If Twitter was around in 1819, this angry letter writer named Robin Hood–who railed against corrupt and tyrannical MPs–would probably have had an account.
Stephen Basdeo completed his PhD in history in 2017. He is now a lecturer at the Richmond University's Leeds campus.
The name of Robin Hood appears in the most unlikely of places. Here we meet an orphan boy from the eighteenth century who was given the hero’s name.
Hark ye! My Merry Men all and listen to me!
Of a very bad bishop who was a Tory!
“…the most selfish hearts should be humanized, and a feeling of love kept alive, reciprocating and reciprocated, between the rich and the poor, the politically great and the socially defenceless, for ever.”
In The 19th-Century Underworld: Crime, Controversy & Corruption, historian and novelist Stephen Carver, drawing upon a wide range of archival and literary sources, takes us on a journey through the seedy courts and sinister alleyways of the criminal underworld which existed during the nineteenth century.
I recently came into possession of a book written by Thomas Cooper (1805-92), a famous Chartist activist, which he gave to his friend, the newspaper proprietor and fellow Chartist, John Cleave (1790-1847).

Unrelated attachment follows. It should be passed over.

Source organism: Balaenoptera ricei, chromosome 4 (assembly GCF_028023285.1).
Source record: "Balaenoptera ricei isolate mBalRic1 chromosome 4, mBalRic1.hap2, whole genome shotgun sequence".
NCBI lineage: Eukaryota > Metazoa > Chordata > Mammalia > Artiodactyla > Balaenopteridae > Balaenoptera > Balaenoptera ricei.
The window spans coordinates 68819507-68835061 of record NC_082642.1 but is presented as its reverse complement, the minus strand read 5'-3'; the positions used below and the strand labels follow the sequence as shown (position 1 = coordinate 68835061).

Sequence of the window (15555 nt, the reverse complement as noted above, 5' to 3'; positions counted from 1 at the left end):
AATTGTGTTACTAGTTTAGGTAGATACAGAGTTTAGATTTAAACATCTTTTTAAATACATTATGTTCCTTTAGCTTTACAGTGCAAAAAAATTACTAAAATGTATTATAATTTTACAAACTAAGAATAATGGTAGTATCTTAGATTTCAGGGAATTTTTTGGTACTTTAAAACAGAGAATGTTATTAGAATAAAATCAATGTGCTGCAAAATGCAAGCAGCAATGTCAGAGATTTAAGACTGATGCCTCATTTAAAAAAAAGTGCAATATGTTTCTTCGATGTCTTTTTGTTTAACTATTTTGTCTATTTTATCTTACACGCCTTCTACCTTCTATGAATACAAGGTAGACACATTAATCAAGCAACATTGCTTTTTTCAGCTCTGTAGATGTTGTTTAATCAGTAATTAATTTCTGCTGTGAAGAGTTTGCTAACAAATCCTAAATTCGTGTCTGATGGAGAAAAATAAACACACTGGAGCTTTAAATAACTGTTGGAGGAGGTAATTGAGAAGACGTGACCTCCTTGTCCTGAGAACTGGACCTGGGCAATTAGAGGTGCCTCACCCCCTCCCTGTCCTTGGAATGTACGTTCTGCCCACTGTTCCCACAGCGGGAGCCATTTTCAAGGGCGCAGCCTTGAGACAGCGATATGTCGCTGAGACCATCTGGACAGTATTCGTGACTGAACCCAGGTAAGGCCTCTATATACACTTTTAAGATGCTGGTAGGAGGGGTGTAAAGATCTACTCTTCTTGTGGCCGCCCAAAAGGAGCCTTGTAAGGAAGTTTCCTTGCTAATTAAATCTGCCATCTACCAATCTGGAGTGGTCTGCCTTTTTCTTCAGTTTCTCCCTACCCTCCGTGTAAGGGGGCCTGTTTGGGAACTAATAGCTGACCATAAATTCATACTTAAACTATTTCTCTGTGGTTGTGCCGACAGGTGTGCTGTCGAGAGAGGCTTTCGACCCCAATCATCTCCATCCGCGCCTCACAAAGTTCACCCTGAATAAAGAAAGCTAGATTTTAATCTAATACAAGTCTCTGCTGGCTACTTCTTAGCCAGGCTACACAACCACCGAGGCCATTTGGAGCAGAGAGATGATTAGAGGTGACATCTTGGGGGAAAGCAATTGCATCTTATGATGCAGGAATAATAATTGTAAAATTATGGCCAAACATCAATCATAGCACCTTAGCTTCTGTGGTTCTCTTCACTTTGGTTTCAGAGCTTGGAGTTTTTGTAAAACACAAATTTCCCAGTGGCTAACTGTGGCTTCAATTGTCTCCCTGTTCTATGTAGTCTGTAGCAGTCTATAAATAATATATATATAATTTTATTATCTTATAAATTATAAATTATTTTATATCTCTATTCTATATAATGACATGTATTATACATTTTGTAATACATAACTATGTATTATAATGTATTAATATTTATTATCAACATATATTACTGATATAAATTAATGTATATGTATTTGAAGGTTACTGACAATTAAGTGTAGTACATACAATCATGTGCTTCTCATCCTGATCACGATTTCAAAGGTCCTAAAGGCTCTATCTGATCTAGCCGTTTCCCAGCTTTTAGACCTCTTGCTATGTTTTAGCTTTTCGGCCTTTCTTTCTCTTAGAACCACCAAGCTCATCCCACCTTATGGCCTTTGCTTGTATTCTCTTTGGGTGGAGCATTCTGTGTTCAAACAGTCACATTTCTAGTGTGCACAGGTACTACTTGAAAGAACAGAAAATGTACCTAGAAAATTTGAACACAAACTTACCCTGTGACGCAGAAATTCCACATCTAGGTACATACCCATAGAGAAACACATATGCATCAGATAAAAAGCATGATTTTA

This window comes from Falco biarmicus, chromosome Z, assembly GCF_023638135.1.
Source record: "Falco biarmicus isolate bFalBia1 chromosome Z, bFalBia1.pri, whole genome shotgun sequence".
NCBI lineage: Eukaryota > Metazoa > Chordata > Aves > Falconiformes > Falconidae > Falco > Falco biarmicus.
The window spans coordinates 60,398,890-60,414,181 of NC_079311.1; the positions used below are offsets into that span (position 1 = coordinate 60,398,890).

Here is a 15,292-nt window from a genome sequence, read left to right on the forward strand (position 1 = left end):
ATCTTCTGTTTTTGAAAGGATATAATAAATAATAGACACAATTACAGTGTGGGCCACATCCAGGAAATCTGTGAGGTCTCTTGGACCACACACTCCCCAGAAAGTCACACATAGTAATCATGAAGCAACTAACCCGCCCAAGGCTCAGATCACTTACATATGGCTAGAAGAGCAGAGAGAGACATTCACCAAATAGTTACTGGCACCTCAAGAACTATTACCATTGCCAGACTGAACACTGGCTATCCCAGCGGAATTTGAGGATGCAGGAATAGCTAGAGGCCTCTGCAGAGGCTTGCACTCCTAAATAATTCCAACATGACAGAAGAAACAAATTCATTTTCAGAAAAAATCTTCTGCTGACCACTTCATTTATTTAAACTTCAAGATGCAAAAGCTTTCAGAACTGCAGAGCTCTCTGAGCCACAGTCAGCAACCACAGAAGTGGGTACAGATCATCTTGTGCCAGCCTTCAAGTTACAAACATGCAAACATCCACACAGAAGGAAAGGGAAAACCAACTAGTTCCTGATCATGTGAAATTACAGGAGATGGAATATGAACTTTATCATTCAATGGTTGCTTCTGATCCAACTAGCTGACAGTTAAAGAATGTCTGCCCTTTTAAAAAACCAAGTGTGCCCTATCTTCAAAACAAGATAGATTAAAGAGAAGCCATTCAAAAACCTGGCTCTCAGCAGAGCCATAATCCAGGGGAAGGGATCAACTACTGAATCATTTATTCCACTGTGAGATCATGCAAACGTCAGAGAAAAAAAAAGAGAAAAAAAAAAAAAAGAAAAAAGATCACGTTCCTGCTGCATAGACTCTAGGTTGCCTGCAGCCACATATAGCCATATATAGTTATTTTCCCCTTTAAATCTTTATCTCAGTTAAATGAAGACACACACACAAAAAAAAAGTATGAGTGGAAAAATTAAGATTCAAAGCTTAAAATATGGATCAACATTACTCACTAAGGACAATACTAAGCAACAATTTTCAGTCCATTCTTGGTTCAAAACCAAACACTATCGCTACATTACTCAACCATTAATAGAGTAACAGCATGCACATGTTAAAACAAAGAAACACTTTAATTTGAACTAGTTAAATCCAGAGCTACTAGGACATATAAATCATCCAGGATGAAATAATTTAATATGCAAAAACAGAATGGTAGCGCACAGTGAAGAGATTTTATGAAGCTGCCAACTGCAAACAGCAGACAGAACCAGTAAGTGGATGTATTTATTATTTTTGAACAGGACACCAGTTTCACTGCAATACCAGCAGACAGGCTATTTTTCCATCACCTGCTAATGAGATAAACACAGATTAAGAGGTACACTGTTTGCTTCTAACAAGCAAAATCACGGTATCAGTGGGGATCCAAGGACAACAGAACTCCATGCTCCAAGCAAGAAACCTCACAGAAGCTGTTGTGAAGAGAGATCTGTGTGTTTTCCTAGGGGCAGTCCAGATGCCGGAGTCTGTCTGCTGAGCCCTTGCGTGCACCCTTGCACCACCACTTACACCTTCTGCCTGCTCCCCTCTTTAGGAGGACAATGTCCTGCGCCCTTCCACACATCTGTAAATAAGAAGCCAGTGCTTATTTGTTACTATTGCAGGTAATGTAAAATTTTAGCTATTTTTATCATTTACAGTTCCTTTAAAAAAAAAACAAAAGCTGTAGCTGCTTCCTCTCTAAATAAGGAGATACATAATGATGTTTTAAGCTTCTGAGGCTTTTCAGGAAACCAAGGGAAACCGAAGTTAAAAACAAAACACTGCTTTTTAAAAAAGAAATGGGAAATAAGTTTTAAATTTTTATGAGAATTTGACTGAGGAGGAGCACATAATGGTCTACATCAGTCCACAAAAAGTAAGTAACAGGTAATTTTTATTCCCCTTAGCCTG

“Up at the League, says a friend, there had been one night a brisk conversational discussion, as to what would happen on the Morrow of the Revolution, finally shading off into a vigorous statement by various friends of their views on the future of the fully-developed new society … [William Guest] found himself musing on the subject-matter of discussion, but still discontentedly and unhappily. “If I could but see it!” … “If I could but see it! If I could but see it!”
According to an ancient custom in India, widows would voluntarily mount their dead husbands’ funeral pyres and be burned alive. The British put a stop to this practice in 1829.
Robert Ramirez delves into the history of the infamous La Eme, better known as the Mexican Mafia, one of the most brutal organized crime groups in existence.
When the Roman legions withdrew from Britain, the Angles, Saxons, and Jutes arrived and, so history tells us, violently displaced the existing Romano-British. But that’s not true, according to Susan Oosthuizen’s new book.